What’s Your Style?

Six Prominent Architectural Styles on Capitol Hill

In the Capitol Hill Historic District, there are over 8,000 homes, built from the 16th century to the early 1900s. While most people who live here treasure these bits of history that are in their care, a more comprehensive knowledge about a building’s history, style, and age can help develop a deeper appreciation for the importance of properly designed restorations, renovations, and additions. 

Over the past few decades, many of these older homes have been lovingly restored to their former beauty. Below we will list the features of the dominant types of Hill architecture. Remember, if your home is in the historic district, even new windows and doors must be reviewed by the Historic Preservation Office. 

Italianate Style (1840-1885)

This style is delicate and subject to deterioration. Its prominent characteristics are:

  • Tall, narrow windows arched or curved above frequently with elaborated crowns usually of inverted U shape.
  • Square cupola or tower.
  • Window and door hoods.

Window sashes were typically two lite over two lite, or one over one, depending upon their location in the building. Typically doors were four panel and without glazing. Moldings tended to be heavy, and there was usually a transom panel of glass. Often a decorative hood was located over the doorway to symbolically reinforce the entry.

Queen Anne Style (1880-1910)

This style is ubiquitous to Capitol Hill. Its prominent characteristics are:

  • Steeply pitched and irregularly shaped roof, usually with a large front-facing gable.
  • Cutaway bay windows or other illusory devices to avoid a smooth-walled appearance.
  • Asymmetrical façade with partial or full-width porch and extended along one or both side walls.

The Queen Anne style tends to have more unusual and varied windows than other styles. Typically they are double hung with one lite over one lite. Queen Anne windows occasionally have small panes surrounding a large single pane, curved patterned mullions or diamond panes. Four panel doors tend to be the norm, though there are exceptions such as double doors with two panels. Always try to repair and restore the original door if you are fortunate enough to have it. You can also have a door custom made for your home in the appropriate style.


Second Empire Style (1855-1885)

A good example of a Second Empire home is located at 6th and G Streets, SE. A rare style on the Hill, its characteristics are:

  • Mansard roof with dormer windows on steep lower slope.
  • Molded cornices normally bound the lower roof slope both above and below.
  • Decorative brackets beneath eaves.

The mansard roof, typical to the Second Empire style, is its most important feature, and the most critical component to protect. Additionally, many of these homes once had decorative metal grilles running across the roof line. It is possible to recreate the original cresting, or repair the existing one.


Federal Style (1780-1840)

The plainest of the styles, Federal buildings are characterized by:

  • Semicircular or elliptical fanlight over front door often incorporated into more elaborate door surround including a decorative crown or small entry porch.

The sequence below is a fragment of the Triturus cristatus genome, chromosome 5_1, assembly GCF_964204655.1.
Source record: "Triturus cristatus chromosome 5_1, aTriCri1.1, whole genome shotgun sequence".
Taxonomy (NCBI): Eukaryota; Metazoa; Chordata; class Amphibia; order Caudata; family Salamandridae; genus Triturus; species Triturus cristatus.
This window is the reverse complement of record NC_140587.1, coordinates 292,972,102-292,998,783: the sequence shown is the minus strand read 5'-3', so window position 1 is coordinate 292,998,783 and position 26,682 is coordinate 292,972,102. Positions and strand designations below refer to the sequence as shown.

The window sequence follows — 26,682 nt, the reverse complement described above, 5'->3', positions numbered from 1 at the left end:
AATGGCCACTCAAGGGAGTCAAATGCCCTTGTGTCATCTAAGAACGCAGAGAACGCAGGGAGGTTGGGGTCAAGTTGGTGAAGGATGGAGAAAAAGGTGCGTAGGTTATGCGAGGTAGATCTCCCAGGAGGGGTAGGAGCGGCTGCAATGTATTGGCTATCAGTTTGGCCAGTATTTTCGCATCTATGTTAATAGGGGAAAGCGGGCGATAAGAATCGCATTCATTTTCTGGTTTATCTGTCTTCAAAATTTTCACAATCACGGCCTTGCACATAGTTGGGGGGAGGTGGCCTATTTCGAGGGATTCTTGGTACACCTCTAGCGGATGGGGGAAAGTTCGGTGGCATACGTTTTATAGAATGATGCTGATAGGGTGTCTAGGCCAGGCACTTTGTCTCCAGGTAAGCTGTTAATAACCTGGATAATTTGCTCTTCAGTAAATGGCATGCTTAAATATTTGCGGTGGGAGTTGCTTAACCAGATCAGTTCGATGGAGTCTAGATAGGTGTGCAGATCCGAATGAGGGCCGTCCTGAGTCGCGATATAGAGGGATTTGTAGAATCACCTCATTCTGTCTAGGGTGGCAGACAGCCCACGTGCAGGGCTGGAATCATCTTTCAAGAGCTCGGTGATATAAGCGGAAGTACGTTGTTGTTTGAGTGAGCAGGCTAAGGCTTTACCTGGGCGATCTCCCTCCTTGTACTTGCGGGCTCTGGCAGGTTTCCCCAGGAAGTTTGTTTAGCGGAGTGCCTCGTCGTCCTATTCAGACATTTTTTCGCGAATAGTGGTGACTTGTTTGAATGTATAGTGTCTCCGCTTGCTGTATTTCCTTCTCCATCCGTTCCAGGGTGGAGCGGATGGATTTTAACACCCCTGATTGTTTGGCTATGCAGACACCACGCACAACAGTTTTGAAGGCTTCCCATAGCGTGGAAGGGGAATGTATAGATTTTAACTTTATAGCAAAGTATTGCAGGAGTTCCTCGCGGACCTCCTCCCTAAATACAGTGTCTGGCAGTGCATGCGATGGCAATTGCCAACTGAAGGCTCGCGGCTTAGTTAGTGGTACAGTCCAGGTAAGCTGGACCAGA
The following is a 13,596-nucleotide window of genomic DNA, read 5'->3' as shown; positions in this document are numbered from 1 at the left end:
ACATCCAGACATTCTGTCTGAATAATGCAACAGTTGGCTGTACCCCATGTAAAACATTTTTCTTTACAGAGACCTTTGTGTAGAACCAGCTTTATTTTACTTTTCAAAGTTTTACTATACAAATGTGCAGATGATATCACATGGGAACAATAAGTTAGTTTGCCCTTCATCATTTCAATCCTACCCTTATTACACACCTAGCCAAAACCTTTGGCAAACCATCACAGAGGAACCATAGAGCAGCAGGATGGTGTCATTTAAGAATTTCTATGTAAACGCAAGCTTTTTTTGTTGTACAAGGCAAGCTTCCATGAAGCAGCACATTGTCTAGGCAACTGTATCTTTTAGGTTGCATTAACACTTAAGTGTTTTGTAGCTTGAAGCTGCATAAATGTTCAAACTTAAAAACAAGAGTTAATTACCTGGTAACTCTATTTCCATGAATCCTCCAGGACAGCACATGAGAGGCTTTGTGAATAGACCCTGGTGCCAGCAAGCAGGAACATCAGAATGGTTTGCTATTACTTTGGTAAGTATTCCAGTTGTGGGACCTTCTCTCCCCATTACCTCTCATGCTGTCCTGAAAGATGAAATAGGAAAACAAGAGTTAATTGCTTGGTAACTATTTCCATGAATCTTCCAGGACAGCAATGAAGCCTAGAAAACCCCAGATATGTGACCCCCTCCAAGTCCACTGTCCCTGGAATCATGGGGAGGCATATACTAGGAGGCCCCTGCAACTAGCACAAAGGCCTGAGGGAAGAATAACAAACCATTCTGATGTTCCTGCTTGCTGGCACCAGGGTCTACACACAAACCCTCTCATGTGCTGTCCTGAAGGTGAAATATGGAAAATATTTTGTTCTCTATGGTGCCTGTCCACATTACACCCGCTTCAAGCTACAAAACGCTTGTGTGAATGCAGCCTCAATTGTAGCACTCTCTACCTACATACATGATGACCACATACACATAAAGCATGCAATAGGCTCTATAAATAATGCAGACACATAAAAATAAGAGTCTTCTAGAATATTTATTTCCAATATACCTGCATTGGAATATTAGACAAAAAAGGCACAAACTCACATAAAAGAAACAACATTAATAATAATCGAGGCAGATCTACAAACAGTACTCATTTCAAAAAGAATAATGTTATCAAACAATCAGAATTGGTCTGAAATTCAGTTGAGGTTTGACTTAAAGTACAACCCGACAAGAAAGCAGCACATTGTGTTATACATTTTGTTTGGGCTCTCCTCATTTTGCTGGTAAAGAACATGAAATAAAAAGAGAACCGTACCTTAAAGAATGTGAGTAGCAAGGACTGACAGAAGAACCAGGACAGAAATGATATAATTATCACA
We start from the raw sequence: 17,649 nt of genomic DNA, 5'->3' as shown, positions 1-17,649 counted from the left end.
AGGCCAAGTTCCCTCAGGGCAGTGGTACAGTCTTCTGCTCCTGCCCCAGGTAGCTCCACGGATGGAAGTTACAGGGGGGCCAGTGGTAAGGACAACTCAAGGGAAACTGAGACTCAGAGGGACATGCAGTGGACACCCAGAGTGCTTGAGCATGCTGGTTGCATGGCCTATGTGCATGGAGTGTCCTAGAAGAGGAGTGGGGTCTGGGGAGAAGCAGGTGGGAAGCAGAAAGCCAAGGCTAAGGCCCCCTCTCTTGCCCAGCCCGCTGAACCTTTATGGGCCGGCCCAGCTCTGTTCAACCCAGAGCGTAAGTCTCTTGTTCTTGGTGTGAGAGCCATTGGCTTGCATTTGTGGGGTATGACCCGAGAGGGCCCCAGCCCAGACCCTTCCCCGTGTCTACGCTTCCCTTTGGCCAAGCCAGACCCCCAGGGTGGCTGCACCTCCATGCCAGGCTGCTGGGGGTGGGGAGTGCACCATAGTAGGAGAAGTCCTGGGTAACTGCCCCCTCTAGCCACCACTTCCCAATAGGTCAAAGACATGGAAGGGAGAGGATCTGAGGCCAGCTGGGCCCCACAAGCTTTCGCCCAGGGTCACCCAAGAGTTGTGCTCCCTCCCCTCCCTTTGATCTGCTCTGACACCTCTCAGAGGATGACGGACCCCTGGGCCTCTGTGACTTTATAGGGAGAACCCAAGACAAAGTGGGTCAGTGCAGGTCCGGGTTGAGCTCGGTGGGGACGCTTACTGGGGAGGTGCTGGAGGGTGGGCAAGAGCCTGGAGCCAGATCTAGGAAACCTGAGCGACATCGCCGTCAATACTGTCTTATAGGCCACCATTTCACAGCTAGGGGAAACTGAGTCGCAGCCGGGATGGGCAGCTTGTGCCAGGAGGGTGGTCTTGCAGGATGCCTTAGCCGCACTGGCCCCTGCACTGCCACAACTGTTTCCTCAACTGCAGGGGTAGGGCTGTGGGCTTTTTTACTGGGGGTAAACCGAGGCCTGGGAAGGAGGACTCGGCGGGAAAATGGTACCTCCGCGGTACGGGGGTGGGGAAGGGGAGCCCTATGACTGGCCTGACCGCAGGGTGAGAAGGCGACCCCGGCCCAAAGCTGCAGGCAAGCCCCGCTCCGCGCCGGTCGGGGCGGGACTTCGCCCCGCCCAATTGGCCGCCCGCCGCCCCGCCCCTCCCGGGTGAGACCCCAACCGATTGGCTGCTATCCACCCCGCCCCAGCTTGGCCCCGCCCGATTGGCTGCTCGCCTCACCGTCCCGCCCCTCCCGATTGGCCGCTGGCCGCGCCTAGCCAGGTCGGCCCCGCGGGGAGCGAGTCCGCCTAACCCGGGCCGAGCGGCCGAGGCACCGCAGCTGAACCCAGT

• Decorative moldings highlight cornice, usually with tooth-like dentils.
  • Windows with double-hung sashes; three part Palladian windows are typical.

The Federal style, sometimes called Adams or Colonial, tends to be of a humble nature and executed on a small scale. The buildings have little ornamentation and minimal detail. There are about as many frame as there are brick Federal style buildings on Capitol Hill. 

At the time of their construction, the technology available to produce glass was limited. Thus, Federal style homes had multi-lite windows each comprised of two sashes having six lite over six, nine over nine, or twelve over twelve. Replacing or repairing your windows to match the original is critical. 


The Stick Style (1860-1890)

A reflection of Victorian exuberance, there are few buildings faithful to this style on Capitol Hill, although a few have been altered at the time it was in vogue. The Stick style was meant to be rendered in wood. 


  • Overhanging eaves with exposed rafter ends (shown as brackets in town houses).
  • Wooden wall cladding interrupted by patterns of horizontal, vertical or diagonal boards (stickwork) raised from wall surface.
  • Porches have diagonal or curved braces.


Richardsonian Romanesque Style (1880-1900)

An American style developed by Henry Hobson Richardson, this style is more prevalent in Dupont Circle than Capitol Hill. Its characteristics are:

  • Round topped arches over windows, porch supports or entrance.
  • Masonry walls with rough faced squared stonework.
  • Most have towers which are normally round with conical roofs.

The Richardsonian Romanesque style is robust and hearty, and was always constructed of stone. 

Our houses are, most importantly, homes, but with imagination and professional help, they can be modernized while still maintaining their historical integrity and beauty.

Bruce Wentworth, AIA, is an architect and home improvement contractor. He is president of Wentworth, Inc. Visit www.wentworthstudio.com, or call 240-395-0705 to learn more about Wentworth’s remodeling services. 

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